Prabhakar Karekar’s vilambit khayal in Gaud Malhar on the second evening was worse. Its movements obscured the raga. The drut khayal was somewhat better and so was the Sur Malhar khayal. The sitar player, Shahid Parvez, added the unwarranted dhaivat to Megh Malhar in his alap and gatkari. Further, he used the komal gandhar both in the Megh Malhar and in the Mian Malhar manner. All this blurred the image of the raga. His super-fast taankari, however, was impressive. Kumar Bose provided excellent tabla accompaniment.

Sarod player Debojyoti Bose’s alap in Mian ki Malhar, at the start of the third evening, was in the style of his guru, Amjad Ali Khan. The gatkari in Patdeep was well played with Yogesh Shamsi on the tabla. In the second half, Parveen Sultana’s khayals in Megh were of her usual standard with the usual applause-inducing features.

Ulhas Kashalkar started the classic vilambit khayal in Gaud Malhar (“Maan na kariye”) in a tempo that seemed too slow in the second half of the fourth evening. As a result, the initial part sounded a little out of character. However, from the 22nd minute, the tempo rose a bit and the expert taankari with its twists and turns lifted the recital. The drut khayal and tarana were good as well. The evening had started with Jayant Malhar by sitar player, Soumitra Lahiri. Proper integration of the constituent ragas was lacking in the alap and gatkari. Arvind Kumar Azad, on the tabla, was impressive.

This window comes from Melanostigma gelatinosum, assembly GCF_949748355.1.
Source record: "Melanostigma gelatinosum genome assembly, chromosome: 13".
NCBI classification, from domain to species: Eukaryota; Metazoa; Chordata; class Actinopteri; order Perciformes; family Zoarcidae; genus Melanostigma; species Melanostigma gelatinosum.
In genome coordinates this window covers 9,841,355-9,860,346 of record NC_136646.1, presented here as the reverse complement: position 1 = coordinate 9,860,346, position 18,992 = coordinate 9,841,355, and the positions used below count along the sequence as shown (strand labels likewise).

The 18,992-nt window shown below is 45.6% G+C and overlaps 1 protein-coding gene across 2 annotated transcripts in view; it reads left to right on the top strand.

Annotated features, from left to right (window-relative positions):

Sitar player Kartik Kumar played four Malhars (Mian, Megh, Gaud and Surdasi) together at the start of the fifth evening. The exercise, called Chaturang Malhar, sounded fairly all right in the alap. Vocalist Rashid Khan thankfully avoided the Mian Malhar gandhar in his khayals in Megh Malhar but his use of the note was rather over-abundant and also included a trace of it in the madhyam-rishav glides in the manner of Bade Ghulam Ali. His taankari was impressive despite lacking variety. The Sur Malhar drut khayal was fairly well-sung though the antara was altered. The Ramdasi Malhar drut khayals were less impressive.

Sitar player, Budhaditya Mukherjee started the sixth evening with an alap in Desh, featuring excellent melodic development. There was spellbinding taankari in the jod. The gatkari in Ramdasi Malhar was quite good, so were the brief gatkari and jhala in Khamaj. Vocalist Ajoy Chakrabarty presented a Malhar demonstration of sorts starting with alap and dhamar in Mian ki Malhar, then going on to a tarana by Alauddin Khan. These were followed by an aochar and medium tempo ektal khayal in Dhuria Malhar, a drut ektal khayal by Bade Ghulam Ali in Surat Malhar, a Bengali composition in the same raga, and finally a self-composed thumri in Meerabai ki Malhar.

(Source: 08/23/2008 – | Opinion – Music)